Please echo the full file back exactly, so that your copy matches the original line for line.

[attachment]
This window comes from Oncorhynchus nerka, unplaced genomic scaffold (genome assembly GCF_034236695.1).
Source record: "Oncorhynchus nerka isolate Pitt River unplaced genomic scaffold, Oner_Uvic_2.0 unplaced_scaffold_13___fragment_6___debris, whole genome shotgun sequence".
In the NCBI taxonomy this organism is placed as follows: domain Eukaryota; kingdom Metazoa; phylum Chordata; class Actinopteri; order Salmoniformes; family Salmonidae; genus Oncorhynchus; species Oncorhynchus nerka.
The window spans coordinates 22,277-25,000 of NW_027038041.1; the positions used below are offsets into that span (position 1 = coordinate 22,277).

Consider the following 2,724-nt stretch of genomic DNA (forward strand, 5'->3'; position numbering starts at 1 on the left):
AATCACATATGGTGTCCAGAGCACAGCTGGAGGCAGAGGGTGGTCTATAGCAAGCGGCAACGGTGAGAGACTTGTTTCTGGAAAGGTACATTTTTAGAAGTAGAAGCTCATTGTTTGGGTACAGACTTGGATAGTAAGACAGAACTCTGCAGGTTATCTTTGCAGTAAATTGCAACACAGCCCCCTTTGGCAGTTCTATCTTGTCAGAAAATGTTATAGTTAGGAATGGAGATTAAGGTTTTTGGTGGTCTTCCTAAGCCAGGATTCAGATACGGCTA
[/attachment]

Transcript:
This window comes from Oncorhynchus nerka, unplaced genomic scaffold (genome assembly GCF_034236695.1).
Source record: "Oncorhynchus nerka isolate Pitt River unplaced genomic scaffold, Oner_Uvic_2.0 unplaced_scaffold_13___fragment_6___debris, whole genome shotgun sequence".
In the NCBI taxonomy this organism is placed as follows: domain Eukaryota; kingdom Metazoa; phylum Chordata; class Actinopteri; order Salmoniformes; family Salmonidae; genus Oncorhynchus; species Oncorhynchus nerka.
The window spans coordinates 22,277-25,000 of NW_027038041.1; the positions used below are offsets into that span (position 1 = coordinate 22,277).

Consider the following 2,724-nt stretch of genomic DNA (forward strand, 5'->3'; position numbering starts at 1 on the left):
AATCACATATGGTGTCCAGAGCACAGCTGGAGGCAGAGGGTGGTCTATAGCAAGCGGCAACGGTGAGAGACTTGTTTCTGGAAAGGTACATTTTTAGAAGTAGAAGCTCATTGTTTGGGTACAGACTTGGATAGTAAGACAGAACTCTGCAGGTTATCTTTGCAGTAAATTGCAACACAGCCCCCTTTGGCAGTTCTATCTTGTCAGAAAATGTTATAGTTAGGAATGGAGATTAAGGTTTTTGGTGGTCTTCCTAAGCCAGGATTCAGATACGGCTA